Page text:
RadioEPG – Providing metadata to TuneIn and other directory aggregators

Caroline Brindle,

When people listen to ‘the radio’ via broadcast (FM, DAB, HD etc.), they find out what stations they can listen to by scanning the dial.

On connected devices, there isn’t a dial to scan, so instead these devices rely on directories of stations to listen to. These directories contain rich meta-data on stations, to allow for better navigation (logos, proper station names), searching (genre and programme information), and a variety of stream formats (MP3, HE-AAC etc.). The amount of meta-data held by these directories is growing all the time, which creates challenges for both the directory service provider and for the broadcasters to keep the information accurate.

One of the biggest directory providers is TuneIn (who are one of our members), who as well as having a wildly popular mobile phone app, also provide the listings for other connected devices. vTuner (also our member) are another significant directory provider, with a large installed base of devices. Together they have tens of thousands of stations listed, and millions of users. With that many devices and users, errors get noticed very quickly.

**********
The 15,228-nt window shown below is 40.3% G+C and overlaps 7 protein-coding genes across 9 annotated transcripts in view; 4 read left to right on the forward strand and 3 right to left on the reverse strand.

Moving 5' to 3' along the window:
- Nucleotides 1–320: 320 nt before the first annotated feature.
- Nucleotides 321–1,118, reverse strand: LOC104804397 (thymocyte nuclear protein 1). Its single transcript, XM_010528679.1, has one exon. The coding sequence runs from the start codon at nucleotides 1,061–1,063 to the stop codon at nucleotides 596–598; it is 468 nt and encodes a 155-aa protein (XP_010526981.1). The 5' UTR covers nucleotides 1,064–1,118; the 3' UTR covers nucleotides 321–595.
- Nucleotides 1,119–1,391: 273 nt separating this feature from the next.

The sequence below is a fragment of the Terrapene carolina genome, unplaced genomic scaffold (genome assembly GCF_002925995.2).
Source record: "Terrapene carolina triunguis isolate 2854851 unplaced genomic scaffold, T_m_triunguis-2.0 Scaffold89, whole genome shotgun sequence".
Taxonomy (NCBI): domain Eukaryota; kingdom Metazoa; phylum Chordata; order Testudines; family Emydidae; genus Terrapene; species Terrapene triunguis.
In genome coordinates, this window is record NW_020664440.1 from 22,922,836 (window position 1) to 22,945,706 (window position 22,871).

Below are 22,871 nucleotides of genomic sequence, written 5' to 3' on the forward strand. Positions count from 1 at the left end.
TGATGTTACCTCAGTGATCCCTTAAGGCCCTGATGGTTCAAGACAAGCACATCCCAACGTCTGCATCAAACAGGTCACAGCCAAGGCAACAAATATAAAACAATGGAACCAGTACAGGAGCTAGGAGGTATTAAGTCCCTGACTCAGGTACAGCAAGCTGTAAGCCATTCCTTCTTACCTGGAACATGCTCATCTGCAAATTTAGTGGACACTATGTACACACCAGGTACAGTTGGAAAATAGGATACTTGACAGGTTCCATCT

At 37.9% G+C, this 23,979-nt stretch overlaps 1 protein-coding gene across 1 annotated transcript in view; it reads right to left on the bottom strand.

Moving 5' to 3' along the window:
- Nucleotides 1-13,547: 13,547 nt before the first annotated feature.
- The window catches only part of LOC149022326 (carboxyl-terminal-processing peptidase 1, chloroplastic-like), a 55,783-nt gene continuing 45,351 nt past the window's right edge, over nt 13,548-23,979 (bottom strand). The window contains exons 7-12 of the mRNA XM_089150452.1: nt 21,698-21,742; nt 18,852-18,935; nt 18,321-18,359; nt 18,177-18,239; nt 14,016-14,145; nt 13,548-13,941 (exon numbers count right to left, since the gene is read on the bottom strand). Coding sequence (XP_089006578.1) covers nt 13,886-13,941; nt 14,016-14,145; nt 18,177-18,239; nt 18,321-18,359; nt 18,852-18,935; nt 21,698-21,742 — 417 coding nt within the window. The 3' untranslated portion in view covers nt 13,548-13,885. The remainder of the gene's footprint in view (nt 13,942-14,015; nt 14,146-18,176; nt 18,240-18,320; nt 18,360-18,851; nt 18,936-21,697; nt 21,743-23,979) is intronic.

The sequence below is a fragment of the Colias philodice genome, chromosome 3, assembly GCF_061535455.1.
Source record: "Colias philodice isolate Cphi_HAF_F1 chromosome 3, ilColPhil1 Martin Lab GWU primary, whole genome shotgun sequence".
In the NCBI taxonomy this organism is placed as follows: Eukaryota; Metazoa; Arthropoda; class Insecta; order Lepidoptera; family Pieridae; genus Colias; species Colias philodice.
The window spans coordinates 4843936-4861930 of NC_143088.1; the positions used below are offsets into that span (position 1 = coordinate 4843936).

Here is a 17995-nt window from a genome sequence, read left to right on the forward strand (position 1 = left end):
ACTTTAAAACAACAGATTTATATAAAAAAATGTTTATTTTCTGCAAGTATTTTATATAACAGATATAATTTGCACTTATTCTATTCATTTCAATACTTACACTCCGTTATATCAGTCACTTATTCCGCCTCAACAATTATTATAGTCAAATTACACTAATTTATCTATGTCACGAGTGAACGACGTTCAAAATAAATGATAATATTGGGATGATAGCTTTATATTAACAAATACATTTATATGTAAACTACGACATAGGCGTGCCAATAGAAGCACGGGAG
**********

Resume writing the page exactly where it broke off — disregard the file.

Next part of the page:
tuneinradio

RadioEPG is often seen as being a way of providing meta-data to end devices, but it’s equally as useful as a way of transporting meta-data (and lots of it) from broadcasters to directory service providers. Nearly all the meta-data a directory requires can be held within the structure of the XSI and PI files, and along with the established HTTP protocols, it’s a very efficient delivery mechanism.

So we’re very pleased that TuneIn have said that they’re now able to ingest RadioEPG (XSI and PI files) from broadcasters, as an alternative to their existing transport mechanisms. If you’re publishing RadioEPG now, and you tell TuneIn about it, they can switch to automatically importing it to keep the information on your radio stations completely updated. We hope that will give broadcasters another good reason to embrace rich, structured meta-data, and make it available to the directory service providers as well as end devices.

If you’d like TuneIn to start pulling in your RadioEPG, then get in contact with the Project Office (feedback@radiodns.org) and we’ll introduce you to the right people at TuneIn. Similarly, as and when other providers adopt RadioEPG, we’ll announce it here.